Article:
Ruling party wins Antigua election

Preliminary results show that the United Progressive party have held on to power.

    The election was overshadowed by the
    Stanford financial scandal [AFP]

    The Barbuda People's Movement, allied to the UPP, won one seat.

    "[The result] may not have been the one that we would have preferred"

    Baldwin Spencer, the prime minister

    Speaking to supporters on Friday, Spencer admitted that the narrow result "may not have been the one that we would have preferred".

    But on the UPP website, he wrote: "We are humbled to have received this mandate from you to keep our country moving on the right track and headed in the right direction."

    The northeastern Caribbean nation, populated by 85,000 people, received an economic blow last month with the collapse of Allen Stanford's Houston-based financial empire.

    Fraud charge

    The country has been struggling in recent weeks to deal with the fallout of US allegations that Stanford operated an $8bn Ponzi scheme through his Antiguan-based offshore bank.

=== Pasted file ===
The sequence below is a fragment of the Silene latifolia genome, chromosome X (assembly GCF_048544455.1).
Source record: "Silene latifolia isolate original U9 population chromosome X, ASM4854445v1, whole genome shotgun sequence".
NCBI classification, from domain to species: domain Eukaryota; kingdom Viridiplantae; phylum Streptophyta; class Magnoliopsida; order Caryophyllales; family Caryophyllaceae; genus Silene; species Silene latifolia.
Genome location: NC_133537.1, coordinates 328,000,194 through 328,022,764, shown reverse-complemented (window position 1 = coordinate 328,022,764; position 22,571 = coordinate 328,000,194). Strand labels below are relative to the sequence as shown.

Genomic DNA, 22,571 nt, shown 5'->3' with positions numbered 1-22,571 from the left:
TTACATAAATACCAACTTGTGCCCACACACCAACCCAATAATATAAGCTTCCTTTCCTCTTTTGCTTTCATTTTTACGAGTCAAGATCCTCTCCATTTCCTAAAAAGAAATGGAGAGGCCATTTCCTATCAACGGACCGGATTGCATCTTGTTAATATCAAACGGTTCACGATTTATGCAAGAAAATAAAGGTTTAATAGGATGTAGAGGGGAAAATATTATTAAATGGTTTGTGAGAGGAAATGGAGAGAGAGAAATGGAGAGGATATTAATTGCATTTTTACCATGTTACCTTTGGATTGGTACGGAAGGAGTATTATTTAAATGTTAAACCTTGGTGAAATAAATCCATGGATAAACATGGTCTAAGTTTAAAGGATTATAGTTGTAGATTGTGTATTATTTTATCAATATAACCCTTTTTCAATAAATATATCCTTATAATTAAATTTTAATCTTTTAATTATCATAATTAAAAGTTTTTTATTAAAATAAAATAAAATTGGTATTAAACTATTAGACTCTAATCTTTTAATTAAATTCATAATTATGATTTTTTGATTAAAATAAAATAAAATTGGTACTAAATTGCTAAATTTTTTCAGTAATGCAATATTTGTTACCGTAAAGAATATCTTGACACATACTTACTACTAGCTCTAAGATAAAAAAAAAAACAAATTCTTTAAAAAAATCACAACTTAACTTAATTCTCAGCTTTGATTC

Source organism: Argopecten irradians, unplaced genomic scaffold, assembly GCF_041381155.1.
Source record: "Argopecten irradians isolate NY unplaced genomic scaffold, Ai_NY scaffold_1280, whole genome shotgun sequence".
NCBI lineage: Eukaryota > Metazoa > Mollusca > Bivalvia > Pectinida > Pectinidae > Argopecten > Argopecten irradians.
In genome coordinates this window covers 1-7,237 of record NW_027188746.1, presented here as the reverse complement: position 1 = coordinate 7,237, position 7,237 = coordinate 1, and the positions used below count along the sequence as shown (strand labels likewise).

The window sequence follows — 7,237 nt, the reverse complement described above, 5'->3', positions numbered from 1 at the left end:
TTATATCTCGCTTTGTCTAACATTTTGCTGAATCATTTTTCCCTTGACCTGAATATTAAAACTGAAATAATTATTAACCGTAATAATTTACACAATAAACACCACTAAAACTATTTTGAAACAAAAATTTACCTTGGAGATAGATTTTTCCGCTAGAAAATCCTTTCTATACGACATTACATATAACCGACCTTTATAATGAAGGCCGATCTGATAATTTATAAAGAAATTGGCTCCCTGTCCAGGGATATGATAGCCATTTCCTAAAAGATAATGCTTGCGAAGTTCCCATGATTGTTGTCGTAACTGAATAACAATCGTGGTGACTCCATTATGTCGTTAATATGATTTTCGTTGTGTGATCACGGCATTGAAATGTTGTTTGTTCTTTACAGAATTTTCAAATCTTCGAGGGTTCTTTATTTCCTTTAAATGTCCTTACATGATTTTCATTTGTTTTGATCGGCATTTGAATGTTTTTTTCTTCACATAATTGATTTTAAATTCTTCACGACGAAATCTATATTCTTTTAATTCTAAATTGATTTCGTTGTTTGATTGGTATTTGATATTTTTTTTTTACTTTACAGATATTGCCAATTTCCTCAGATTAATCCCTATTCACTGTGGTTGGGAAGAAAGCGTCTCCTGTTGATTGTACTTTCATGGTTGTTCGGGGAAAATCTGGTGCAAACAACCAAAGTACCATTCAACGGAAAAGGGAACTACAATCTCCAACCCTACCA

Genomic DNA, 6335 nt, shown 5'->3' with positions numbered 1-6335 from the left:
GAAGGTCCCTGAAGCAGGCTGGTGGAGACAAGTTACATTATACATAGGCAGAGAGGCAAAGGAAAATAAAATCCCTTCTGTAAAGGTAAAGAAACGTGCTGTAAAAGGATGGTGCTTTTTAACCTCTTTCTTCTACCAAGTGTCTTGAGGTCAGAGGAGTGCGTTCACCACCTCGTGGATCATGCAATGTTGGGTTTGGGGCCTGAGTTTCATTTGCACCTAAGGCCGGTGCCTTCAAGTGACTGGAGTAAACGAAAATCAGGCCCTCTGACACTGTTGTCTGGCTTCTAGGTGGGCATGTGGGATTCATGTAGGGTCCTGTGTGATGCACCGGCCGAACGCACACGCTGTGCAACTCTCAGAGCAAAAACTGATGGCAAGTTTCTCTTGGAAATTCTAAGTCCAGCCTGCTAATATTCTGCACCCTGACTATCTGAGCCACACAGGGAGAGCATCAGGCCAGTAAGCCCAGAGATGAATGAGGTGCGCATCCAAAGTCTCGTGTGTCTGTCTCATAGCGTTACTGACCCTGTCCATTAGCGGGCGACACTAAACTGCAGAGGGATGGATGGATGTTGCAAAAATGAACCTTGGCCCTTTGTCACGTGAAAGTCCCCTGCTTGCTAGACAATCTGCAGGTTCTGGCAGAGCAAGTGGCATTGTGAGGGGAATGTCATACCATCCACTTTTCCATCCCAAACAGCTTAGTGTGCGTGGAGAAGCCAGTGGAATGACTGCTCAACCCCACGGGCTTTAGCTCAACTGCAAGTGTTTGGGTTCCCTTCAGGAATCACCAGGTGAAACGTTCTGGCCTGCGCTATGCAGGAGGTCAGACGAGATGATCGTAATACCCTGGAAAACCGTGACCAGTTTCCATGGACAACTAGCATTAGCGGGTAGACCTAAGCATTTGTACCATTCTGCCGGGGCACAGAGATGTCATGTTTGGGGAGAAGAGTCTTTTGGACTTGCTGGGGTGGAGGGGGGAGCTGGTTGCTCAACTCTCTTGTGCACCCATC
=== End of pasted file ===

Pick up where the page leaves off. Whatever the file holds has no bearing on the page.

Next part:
In video


    Stanford fraud case clouds Antigua poll

    The Texas billionaire was Antigua's largest investor and employer. His holdings included Stanford International Bank, the Bank of Antigua, cricket grounds, restaurants and other businesses as well as hundreds of hectares of land.

    In 2006, the former British colony bestowed a knighthood on Stanford.

    After the US securities and exchange commission filed fraud charges against Stanford, his senior executives and his companies, the Antigua and Barbuda government moved to seize his assets.

    Antigua and Barbuda is one of the Caribbean's most prosperous nations, because of tourism and offshore financial services.

    Relatively undeveloped Barbuda is home to smaller, more exclusive resorts.

    SOURCE: Agencies


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